Recent news articles warn consumers that many used cars for sale by dealers have uncompleted recall service work.
The source of these articles appears to be a press release from a vehicle-history report company claiming that it counted more than 2.7 million used vehicles for sale online in 2011 with safety-recall fixes that were never performed.
As a result of this publicity, many dealers are asking about their obligation to make sure that recall repairs are completed on the vehicles in their used-car lots.
For new cars, the answer is clear: Federal law prohibits the sale of a new vehicle with an open recall. If you are a franchised dealer with new vehicles in inventory subject to a recall, it is your obligation to make sure that you ground them until the recall repairs have been completed. It violates federal law to do otherwise.
But the recent focus has been on used cars. Is it legal to sell a used vehicle with an open recall? Applying federal law strictly, the answer is that it is not illegal to sell a used car with an open recall.
But that is hardly the best advice for running your dealership. It is risky and foolhardy to sell a used car with a recall that you know or should know is open.
A dealer who sells such a vehicle runs the risk of substantial liability if there is a post-sale accident that can be blamed on the retailer.
Note I didn’t say “caused” by the defect. A plaintiff’s attorney simply has to have an opening to argue to a jury that the selling dealership was negligent because it knew or should have known that it was selling a vehicle with a defect.
A liability lawyer also could argue that, if the defect is safety-related, the dealer violates product-liability law by putting the vehicle in the stream of commerce. That is especially the case if the used car was sold by a dealer franchised to sell new cars of the same brand.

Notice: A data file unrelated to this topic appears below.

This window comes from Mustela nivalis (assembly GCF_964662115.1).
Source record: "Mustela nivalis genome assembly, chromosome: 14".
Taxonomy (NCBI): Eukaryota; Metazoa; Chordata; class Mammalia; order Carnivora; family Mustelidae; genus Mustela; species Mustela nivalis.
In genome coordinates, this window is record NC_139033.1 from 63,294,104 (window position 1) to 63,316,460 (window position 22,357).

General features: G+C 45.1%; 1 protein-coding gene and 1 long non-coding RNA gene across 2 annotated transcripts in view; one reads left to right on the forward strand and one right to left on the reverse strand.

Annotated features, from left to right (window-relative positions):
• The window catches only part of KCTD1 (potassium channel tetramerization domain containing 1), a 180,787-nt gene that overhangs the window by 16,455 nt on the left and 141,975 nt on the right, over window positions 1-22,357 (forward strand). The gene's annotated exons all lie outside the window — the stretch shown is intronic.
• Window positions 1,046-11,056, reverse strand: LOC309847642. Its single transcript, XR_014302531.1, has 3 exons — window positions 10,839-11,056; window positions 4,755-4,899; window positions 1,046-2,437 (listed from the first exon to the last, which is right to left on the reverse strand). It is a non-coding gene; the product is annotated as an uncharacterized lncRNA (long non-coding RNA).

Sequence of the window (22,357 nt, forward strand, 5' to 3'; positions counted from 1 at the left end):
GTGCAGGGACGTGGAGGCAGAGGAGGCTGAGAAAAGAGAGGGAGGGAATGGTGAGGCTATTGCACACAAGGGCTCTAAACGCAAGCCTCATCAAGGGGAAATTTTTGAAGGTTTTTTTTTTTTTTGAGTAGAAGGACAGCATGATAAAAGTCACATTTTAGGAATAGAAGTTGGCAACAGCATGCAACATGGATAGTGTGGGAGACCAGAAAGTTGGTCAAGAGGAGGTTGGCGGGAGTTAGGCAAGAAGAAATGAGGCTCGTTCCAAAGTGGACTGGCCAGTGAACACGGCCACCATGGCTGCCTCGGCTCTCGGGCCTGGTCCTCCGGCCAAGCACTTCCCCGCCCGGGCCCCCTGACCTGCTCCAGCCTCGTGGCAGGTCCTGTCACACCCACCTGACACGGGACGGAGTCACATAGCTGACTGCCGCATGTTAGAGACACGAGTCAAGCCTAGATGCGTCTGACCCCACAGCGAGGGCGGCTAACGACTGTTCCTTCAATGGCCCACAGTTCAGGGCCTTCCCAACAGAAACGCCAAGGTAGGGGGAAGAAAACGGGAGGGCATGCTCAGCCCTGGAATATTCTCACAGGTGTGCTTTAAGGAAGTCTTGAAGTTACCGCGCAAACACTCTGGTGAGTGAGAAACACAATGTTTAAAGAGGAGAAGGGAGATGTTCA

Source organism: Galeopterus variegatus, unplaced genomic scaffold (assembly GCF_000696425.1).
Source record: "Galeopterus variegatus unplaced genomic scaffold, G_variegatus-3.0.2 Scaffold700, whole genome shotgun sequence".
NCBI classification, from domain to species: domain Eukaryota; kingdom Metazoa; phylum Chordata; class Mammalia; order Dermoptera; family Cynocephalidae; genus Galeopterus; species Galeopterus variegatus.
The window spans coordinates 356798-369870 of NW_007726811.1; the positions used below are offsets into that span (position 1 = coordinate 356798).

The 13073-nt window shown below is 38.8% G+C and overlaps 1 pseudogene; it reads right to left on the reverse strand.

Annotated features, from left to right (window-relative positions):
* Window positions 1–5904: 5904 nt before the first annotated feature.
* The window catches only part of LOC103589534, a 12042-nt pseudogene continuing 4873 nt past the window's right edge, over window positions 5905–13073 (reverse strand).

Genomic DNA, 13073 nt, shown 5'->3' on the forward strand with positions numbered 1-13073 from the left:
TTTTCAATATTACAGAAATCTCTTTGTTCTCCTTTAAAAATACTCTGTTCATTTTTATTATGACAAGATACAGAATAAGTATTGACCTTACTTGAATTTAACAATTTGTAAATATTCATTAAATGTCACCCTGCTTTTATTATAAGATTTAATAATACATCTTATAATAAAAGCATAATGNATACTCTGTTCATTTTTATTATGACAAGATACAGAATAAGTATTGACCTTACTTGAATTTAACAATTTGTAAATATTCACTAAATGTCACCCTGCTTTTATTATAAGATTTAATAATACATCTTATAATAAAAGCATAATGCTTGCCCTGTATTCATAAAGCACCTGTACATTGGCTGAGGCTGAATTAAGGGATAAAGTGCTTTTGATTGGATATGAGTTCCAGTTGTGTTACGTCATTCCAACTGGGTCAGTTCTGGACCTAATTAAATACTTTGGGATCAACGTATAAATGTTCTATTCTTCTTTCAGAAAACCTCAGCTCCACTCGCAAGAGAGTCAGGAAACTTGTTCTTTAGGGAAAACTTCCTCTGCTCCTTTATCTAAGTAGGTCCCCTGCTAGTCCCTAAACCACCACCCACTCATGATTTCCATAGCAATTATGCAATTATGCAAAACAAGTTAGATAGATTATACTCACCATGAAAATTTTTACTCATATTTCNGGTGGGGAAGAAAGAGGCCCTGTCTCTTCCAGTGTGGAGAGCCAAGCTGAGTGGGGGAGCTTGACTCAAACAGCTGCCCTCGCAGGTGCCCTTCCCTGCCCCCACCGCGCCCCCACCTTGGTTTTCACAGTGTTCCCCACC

A new-car dealership can check on the status of recalls on used vehicles of the brand it handles through the service histories available from its franchisor. That is why the National Highway Traffic Safety Admin. urges auto makers to “encourage” their dealers to check for open recalls on used vehicles in their inventories.
With today’s resources, new-car dealers selling used cars of a brand for which they are not franchised, as well as independent used-car retailers, also can check recall status.
A number of resources are available to help determine whether there is an open recall on a vehicle. Those include vehicle-history reports or websites such as www.safercar.gov.
Given this, any dealer must ask whether it is worth taking the risk of selling a used car with an open recall.
If it is a vehicle of the brand your new-car dealership sells, the franchisor will pay your service department to do the repairs. If you are a new-car dealer not franchised for the brand, or you are an independent dealer, you can take the vehicle to a local franchised dealer to have the recall repairs completed at the manufacturer’s expense.
Why risk liability when the auto maker will pay to solve the problem?
Michael Charapp is a lawyer who represents auto dealers. Based in McLean, VA, he is at (703) 564-0220 or email@example.com.